Those expecting private bath facilities are out of luck and would be better suited taking a group tour. Showers are nonexistent on local trains, but each passenger carriage is equipped with two toilet rooms, one at each end of the car, which are shared by up to 18 passengers plus two provodniks, or carriage attendants. Once in a while, a wait is required, but more important, trips to the lavatory must be timed to not coincide with station stops, when the doors are locked by the provodniks. This makes sense when you realize there is no modern plumbing or even chemical toilets on these trains, and that flushes are a direct shot to the tracks below.

The duties of the provodniks are keeping the carriages as clean as possible, catering to their passengers' needs as best they can and providing a constant supply of boiling hot water - essential for the food do-it-yourselfers - from the samovar at one end of each car. Just remember to bring your own plates, utensils and cups.

At the border

Perhaps the most nerve-wracking and time-consuming experience aboard this polar express is the border crossings. It's no exaggeration that the crossing from Siberian Russia into Manchurian China takes 11 hours. This is partly because of the bureaucratic immigration formalities with the accompanying forms and red tape, and partly because of train mechanics.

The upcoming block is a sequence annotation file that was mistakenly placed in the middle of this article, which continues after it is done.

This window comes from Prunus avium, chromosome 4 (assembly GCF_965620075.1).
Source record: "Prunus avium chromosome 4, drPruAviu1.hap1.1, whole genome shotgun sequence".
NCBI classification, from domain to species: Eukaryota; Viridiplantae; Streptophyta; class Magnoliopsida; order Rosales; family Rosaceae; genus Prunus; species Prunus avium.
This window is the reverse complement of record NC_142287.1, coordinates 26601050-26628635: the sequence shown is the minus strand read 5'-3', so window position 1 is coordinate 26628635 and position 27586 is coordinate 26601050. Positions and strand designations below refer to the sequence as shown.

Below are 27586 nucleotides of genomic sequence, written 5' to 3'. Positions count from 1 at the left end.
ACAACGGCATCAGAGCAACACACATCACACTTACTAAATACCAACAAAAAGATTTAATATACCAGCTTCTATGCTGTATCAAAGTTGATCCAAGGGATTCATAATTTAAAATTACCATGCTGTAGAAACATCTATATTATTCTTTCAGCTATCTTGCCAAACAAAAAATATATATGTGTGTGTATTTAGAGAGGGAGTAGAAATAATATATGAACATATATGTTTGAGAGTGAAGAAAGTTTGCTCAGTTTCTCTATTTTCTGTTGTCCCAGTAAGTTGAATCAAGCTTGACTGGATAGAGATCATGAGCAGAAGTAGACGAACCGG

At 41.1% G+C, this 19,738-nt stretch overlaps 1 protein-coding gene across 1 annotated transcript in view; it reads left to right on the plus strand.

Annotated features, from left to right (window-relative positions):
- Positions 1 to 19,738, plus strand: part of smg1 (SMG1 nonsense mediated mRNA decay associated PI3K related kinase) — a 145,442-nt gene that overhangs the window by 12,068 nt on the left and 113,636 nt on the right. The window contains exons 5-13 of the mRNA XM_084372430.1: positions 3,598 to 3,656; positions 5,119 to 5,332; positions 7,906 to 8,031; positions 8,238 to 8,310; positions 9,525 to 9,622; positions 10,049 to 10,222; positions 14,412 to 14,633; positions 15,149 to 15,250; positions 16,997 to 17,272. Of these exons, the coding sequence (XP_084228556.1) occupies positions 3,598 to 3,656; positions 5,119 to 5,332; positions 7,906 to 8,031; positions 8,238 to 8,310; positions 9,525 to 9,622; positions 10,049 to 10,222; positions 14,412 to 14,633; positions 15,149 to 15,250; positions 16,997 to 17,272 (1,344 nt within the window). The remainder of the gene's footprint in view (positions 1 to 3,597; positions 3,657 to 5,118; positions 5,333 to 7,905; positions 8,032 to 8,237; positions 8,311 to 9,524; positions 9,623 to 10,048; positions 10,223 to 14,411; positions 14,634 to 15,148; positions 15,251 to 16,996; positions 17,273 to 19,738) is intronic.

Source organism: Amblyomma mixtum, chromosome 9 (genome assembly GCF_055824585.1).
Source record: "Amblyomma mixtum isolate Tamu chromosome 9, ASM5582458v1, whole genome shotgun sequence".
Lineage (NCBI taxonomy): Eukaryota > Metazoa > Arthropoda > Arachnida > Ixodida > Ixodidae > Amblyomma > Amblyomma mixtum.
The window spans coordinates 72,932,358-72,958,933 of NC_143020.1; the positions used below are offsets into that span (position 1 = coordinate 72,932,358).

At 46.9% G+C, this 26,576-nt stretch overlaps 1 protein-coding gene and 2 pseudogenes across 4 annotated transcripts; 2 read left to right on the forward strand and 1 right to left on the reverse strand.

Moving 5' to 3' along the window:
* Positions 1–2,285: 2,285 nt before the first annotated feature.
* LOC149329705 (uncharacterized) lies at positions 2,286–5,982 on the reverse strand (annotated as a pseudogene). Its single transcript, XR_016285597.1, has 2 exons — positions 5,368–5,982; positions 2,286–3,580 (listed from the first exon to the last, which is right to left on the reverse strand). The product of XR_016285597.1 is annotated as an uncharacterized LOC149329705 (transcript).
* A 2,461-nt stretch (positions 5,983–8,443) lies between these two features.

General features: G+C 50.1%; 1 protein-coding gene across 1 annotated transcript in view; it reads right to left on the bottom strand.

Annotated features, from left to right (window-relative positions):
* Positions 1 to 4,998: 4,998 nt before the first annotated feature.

At the exiting country's station, stern-looking border guards decked out in military garb demand passports, which are taken and returned hours later, as well as forms. One particular form was in Chinese on one side and Russian on the other, with nary an English word to be found. Compartments are occasionally searched for contraband, and passengers have to vacate, regardless of the time of day or night. Then the whole process is repeated again a short ways down the tracks at the entering country's station.

During the Sino-Soviet dispute in the 1960s, the Chinese government decided to thumb its nose at tradition and adopt some of its own rail specifications, regardless of the standards established by the Russians decades ago. This included narrower train tracks. Consequently, carriage wheels now need to be changed every time a train passes between China and Russia, requiring hours of labor. If you choose to remain in your compartment, during these "bogie changing" events, you're subjected to 5-6 hours of violent shaking and shuddering.

Time spent on the train affords opportunities to meet your fellow carriage mates if language barriers can be overcome, or you can simply watch the ever-changing countryside between small villages and larger industrial cities from the comfort of one's compartment picture window. At night, the constant clickity-clack and gentle swaying of the carriage is enough to induce a reasonable night's sleep.

It's sometimes said that the journey is more important than the destination, and if the inconveniences can be tolerated that adage rings true when traveling locally on the Trans-Siberian, Trans-Mongolian and Trans-Manchurian Railways.

Bill Cain during the tour by Trans-Siberian railway / stopover at lake Baikal

For the Monitor